And, as we said above, “but wait, there’s more.” No fewer than 15 days and no more than 45 days before the end of the subsidy period, yet another notice must be provided to an AEI who has accepted COBRA and the premium subsidy to inform them that their subsidy is coming to an end. But that’s not required if the subsidy is ending due to eligibility for another group health plan (e.g. new job or spouse obtaining eligibility for a group health plan). And if the end of the 18 month window occurs after September 30, 2021, yet another of the regular COBRA notices informing QBs that they are approaching the end of COBRA coverage must also be sent.
And you said you wanted to self-administer your COBRA obligations.
How Does an Employer Recoup the COBRA Premium Subsidy?
Initially, the original bill that eventually became ARPA had multiple mechanisms depending upon how the group health plan was funded. Self-funded plans had the employer providing the subsidy and subsequently claiming the credit, while fully insured plans had the insurance carrier advancing the subsidy and then reclaiming it from the federal government. Some commentators even wrote articles using that mechanism.
But that’s not what was in the final bill signed into law.
Regardless of how the group health plan is funded (fully insured or self-funded or any combination thereof), the employer claims the total cost of the COBRA premium subsidy by taking a credit against Medicare (HI) taxes on their quarterly IRS Form 941. If the premium subsidy is greater than the Medicare taxes withheld and due on the 941, then the employer can apply for a refund for the remaining difference. Employers may also apply for an advance from the federal government for the amounts of the premium subsidies (although the mechanism for this has not yet been determined).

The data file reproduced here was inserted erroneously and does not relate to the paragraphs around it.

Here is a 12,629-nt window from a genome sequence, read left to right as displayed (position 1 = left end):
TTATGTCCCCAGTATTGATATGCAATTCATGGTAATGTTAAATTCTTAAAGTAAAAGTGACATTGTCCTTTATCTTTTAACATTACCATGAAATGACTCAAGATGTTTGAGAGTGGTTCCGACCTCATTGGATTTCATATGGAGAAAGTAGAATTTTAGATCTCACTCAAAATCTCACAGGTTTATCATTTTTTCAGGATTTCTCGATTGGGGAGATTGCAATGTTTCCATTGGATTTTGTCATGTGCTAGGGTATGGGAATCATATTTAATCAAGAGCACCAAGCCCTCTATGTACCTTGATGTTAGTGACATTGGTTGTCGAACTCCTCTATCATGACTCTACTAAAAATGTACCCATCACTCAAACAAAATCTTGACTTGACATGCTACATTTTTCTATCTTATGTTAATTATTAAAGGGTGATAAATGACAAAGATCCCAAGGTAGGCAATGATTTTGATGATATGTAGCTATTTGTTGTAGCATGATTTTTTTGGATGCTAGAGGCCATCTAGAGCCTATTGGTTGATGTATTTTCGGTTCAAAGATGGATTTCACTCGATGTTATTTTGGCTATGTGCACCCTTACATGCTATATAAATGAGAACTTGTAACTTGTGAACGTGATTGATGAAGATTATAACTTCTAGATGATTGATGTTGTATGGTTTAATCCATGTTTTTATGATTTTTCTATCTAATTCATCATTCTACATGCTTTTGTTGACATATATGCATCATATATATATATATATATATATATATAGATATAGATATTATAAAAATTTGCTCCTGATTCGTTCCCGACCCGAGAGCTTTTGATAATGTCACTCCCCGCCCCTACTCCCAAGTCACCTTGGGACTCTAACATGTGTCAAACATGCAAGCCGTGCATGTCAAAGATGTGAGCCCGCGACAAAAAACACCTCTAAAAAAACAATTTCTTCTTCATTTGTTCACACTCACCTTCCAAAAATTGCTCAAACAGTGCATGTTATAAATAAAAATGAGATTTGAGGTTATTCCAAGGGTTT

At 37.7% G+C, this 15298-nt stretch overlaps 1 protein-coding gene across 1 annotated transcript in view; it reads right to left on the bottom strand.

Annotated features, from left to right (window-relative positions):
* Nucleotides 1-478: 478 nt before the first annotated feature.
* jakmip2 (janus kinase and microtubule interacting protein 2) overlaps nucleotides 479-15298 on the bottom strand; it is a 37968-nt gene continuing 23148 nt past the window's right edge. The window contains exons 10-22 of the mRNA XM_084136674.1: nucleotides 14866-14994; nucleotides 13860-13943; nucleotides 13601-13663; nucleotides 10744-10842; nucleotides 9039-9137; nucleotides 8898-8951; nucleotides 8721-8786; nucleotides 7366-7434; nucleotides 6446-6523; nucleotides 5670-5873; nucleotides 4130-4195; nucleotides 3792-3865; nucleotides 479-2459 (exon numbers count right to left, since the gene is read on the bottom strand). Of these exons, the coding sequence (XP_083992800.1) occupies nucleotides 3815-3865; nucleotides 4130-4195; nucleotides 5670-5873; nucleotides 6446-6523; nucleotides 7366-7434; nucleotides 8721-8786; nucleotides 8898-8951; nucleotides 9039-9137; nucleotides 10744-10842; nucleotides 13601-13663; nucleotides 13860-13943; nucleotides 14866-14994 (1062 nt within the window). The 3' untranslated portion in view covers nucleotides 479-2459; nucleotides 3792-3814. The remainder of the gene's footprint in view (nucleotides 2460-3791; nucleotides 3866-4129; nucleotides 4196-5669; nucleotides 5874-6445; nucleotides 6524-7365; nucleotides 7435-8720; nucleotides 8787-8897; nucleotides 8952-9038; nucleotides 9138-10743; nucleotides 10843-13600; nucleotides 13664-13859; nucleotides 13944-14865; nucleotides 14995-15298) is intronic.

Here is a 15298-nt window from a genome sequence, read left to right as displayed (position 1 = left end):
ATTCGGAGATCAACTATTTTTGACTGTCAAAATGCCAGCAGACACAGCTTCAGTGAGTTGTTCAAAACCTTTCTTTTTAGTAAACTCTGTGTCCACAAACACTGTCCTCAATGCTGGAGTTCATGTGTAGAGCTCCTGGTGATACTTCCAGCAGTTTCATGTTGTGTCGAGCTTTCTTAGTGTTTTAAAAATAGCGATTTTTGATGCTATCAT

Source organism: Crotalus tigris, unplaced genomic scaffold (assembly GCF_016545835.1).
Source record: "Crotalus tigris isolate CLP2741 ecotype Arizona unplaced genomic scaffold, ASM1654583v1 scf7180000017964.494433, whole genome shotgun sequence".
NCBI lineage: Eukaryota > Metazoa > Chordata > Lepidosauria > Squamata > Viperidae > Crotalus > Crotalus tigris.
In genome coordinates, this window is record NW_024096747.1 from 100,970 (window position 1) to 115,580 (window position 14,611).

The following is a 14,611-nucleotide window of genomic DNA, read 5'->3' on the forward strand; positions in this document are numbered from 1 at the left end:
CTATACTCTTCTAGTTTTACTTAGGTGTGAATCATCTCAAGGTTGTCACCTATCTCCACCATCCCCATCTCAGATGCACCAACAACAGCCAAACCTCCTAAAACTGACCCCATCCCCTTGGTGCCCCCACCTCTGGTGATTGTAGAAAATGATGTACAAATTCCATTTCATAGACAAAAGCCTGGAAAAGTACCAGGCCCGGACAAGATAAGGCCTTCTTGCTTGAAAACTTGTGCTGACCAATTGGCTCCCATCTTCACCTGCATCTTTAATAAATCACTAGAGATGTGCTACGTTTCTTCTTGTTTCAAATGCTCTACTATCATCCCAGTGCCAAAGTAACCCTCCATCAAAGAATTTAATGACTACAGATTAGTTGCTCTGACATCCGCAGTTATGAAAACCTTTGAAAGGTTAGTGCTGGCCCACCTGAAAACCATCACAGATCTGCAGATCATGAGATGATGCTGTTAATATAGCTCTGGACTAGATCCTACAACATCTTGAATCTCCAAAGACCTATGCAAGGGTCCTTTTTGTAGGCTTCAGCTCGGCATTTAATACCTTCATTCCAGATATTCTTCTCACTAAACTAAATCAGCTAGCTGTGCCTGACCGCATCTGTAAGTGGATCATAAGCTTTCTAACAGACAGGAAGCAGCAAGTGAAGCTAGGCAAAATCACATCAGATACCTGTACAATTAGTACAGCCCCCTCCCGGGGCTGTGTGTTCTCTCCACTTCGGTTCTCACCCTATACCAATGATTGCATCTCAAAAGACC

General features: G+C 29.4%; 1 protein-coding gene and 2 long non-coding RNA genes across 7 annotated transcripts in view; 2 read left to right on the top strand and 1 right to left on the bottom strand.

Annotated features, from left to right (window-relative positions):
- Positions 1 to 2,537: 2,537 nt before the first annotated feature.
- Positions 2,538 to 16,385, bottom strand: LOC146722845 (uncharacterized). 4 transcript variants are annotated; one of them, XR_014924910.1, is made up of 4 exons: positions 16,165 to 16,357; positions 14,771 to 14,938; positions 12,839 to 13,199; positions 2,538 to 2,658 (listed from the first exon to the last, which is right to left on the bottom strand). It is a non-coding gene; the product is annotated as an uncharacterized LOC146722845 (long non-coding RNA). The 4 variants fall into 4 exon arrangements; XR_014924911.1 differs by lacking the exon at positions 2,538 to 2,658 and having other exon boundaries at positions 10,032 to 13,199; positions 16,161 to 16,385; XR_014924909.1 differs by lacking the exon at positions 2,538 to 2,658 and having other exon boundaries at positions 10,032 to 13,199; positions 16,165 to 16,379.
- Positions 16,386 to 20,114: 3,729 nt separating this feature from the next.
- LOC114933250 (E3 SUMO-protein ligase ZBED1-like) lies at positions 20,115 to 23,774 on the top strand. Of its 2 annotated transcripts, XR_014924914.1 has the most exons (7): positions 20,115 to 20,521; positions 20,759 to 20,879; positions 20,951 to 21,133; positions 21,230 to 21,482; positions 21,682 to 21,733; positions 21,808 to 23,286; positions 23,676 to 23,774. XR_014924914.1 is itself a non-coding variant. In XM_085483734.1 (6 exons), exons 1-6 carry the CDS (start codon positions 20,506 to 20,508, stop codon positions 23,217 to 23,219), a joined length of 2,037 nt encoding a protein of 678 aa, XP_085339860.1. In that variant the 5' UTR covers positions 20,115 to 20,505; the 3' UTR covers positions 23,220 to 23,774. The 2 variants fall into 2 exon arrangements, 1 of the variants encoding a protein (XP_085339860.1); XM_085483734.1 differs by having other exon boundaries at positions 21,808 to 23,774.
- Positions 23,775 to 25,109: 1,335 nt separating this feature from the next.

Employer Actions to Take Now
- Identify all COBRA QBs who will qualify as AEIs. That means separating out voluntary terminations from involuntary terminations, Be sure to add back all who had a reduction in hours that caused the loss of group health coverage.
- Determine which plan(s) are subject to the new ARPA rules.
- Update all records of AEIs to determine amount of COBRA eligibility remaining and individual costs to reinstate a COBRA election that was not made or dropped before April 1, 2021 to “catch up” past missed contributions. But remember the COBRA “pause” deadlines when doing so.
- Once the DOL Model Notice is published, determine if it meets your needs and send it out (with a record of mailing) to all AEIs. Start the 60 day “second bite at the apple” clock.
- Work with your payroll system or vendor to determine how to track and later credit all COBRA premium subsidies so that you can receive a credit against your Medicare payroll taxes.
If Kushner & Company is your COBRA administrator, we’re already working on these actions on your behalf, and will keep you posted as further guidance is provided by the DOL and IRS.